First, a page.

Grasshopper Film already has over 40 films acquired specifically for the educational market. These are documentaries, some of which are formidable in their own right, including Pedro Costa’s Casa de Lava and Diaz’s Storm Children: Book One. Another upcoming theatrical release — Thom Andersen’s dense video essay on Gilles Deleuze, The Thoughts That Once We Had — is already one of Grasshopper’s best-selling educational titles. That expands on Krivoshey’s approach at Cinema Guild, where “with the exception of a tiny percentage of films, every film I picked up broke even eventually from theatrical, nontheatrical and educational revenue. That’s always been the goal.”

Acquisition is a process of intuition more than algorithms. Other companies might figure out whether a film is “worth acquiring and how much it was worth to spend on it based on comparative studies of other films, of elements in that film that sold better than others that could be marketed,” says Krivoshey. He crunches costs but also follows his instincts: “Do I love the film? If yes, how much do we want to pay for the advance, and how much do we want to spend on P&A costs? There are films we don’t always acquire, but if it’s a film I love, we’re always going to try to go after it.” Keeping a tight financial ship means effective cost-cutting — too much festival travel cuts into the bottom line, so Krivoshey only travels to Cannes and Toronto, plus one or two more festivals a year. Instead, he tracks festival coverage carefully and lives off Vimeo links he watches on his TV (a space-saving arrangement over what formerly were stacks of DVDs).

The release calendar will be split between more obviously commercial prospects, like the documentary Don’t Blink: Robert Frank (which has a famous subject and a soundtrack featuring Lou Reed and the Rolling Stones), and the smaller, more difficult titles. Attendantly, bigger titles might play the Landmark Theatres circuit while hitting up as many as 50 cities over a five-month period, while smaller films will have engagements in 10 to 20 cities. Playing chains like the Landmark is a more expensive proposition due to the revenue split, calendar and publicity charges and virtual print fees (“the bane of my existence”); calibrating the correct approach for each film is a fine art. One-off engagements at cinematheques and the like are a possibility, and the fee is negotiable. “What I’ve never understood is hearing from bookers that they want to play a film but the distributor won’t give it to them,” Krivoshey  notes. “One thing I think it has to do with is an over-abundance of releases. If you have 20 or 30 films you’re releasing, the last thing you want is to get bogged down booking a title for a $250 guarantee in some market when you have another film that calls for your attention.” Grasshopper will be able to pay that kind of attention.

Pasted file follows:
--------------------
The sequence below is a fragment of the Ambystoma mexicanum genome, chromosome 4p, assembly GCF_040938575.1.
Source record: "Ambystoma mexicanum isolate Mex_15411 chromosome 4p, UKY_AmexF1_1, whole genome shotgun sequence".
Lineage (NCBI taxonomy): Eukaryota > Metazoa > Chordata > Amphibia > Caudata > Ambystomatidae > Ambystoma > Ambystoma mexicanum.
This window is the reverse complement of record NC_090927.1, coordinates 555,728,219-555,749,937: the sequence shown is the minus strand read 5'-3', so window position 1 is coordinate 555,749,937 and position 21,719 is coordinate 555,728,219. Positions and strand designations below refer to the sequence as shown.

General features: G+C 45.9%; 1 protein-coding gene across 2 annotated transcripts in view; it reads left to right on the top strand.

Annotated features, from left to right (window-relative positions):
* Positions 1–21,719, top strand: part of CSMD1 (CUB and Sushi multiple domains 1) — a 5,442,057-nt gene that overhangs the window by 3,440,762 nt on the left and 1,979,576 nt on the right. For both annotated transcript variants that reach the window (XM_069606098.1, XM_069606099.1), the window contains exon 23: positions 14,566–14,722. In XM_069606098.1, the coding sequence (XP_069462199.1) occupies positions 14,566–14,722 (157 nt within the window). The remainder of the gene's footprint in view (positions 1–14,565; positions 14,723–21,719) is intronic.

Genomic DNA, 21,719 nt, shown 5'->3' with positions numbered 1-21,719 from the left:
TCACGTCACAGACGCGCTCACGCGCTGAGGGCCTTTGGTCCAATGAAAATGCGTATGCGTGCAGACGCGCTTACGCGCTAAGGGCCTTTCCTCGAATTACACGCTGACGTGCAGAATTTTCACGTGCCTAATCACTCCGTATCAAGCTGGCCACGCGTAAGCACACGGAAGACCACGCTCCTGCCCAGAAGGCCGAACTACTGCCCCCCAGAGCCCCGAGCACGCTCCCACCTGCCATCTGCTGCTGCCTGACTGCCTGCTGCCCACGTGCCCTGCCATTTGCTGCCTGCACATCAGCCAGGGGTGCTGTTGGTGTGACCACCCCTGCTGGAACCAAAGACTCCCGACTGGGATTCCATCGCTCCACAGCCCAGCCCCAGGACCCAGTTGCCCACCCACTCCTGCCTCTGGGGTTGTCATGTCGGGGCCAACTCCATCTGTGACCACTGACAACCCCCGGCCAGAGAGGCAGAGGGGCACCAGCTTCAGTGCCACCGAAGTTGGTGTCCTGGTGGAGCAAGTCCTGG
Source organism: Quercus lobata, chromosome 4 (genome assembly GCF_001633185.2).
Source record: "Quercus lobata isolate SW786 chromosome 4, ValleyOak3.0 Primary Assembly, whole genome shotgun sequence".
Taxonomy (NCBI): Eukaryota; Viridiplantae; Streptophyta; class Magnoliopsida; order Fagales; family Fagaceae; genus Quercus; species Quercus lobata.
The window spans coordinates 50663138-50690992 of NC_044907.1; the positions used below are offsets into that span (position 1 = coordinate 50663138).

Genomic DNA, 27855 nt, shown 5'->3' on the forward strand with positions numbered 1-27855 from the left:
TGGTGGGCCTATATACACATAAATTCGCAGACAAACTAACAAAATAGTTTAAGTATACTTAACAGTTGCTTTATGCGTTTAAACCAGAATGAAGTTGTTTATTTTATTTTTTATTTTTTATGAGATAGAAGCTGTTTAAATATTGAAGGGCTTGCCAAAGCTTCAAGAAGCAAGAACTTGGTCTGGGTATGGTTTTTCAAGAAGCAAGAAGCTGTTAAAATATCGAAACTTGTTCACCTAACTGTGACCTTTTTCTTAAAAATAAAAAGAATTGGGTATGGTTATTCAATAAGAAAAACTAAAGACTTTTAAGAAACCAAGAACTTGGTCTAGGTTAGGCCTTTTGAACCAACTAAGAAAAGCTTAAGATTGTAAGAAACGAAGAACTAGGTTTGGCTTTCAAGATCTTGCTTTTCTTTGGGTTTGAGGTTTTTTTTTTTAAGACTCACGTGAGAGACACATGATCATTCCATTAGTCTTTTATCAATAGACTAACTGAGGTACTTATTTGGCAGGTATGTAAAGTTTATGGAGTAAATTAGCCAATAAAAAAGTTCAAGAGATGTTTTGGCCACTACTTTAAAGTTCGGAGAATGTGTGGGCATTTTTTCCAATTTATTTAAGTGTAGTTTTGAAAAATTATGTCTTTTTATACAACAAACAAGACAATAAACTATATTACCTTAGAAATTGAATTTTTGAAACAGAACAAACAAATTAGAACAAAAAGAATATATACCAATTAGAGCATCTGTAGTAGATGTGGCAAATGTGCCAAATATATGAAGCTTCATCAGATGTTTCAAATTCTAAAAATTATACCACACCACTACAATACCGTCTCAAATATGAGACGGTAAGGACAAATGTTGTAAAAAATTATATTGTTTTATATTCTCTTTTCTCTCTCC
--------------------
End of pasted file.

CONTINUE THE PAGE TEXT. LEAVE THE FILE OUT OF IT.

Right now, Grasshopper is Krivoshey’s one-man-band, with outside assists only for publicity and posters; the goal is to have a staff of six by year’s end, which will release eight to 12 theatrical releases of varying sizes annually and as many as 50-plus VOD/educational titles. “The main audience is cinephiles and film lovers,” Krivoshey says. “If I were given a choice between an ostensibly difficult-to-market foreign arthouse title or a low-budget, really bad American independent film, I don’t know why anybody else wouldn’t choose, in a heartbeat, the arthouse film. It’s a better film, and if there’s genuine energy and passion behind that film, then you’re going to be able to reach that audience, versus dumping that film on VOD and seeing what happens. People who wonder how to make money with these films overlook that. They’ve seen Norte, Turin Horse, Once Upon a Time in Anatolia and Actress  — they’ve seen half of the Cinema Guild catalogue. It’s incongruous that way; they’re answering their own question. I want to be at the stage with Grasshopper where, if it’s a film that Grasshopper picks up, even if you’ve never heard of the film, you should have an interest in seeing what it’s about because we’re releasing it. That’s the ideal scenario.”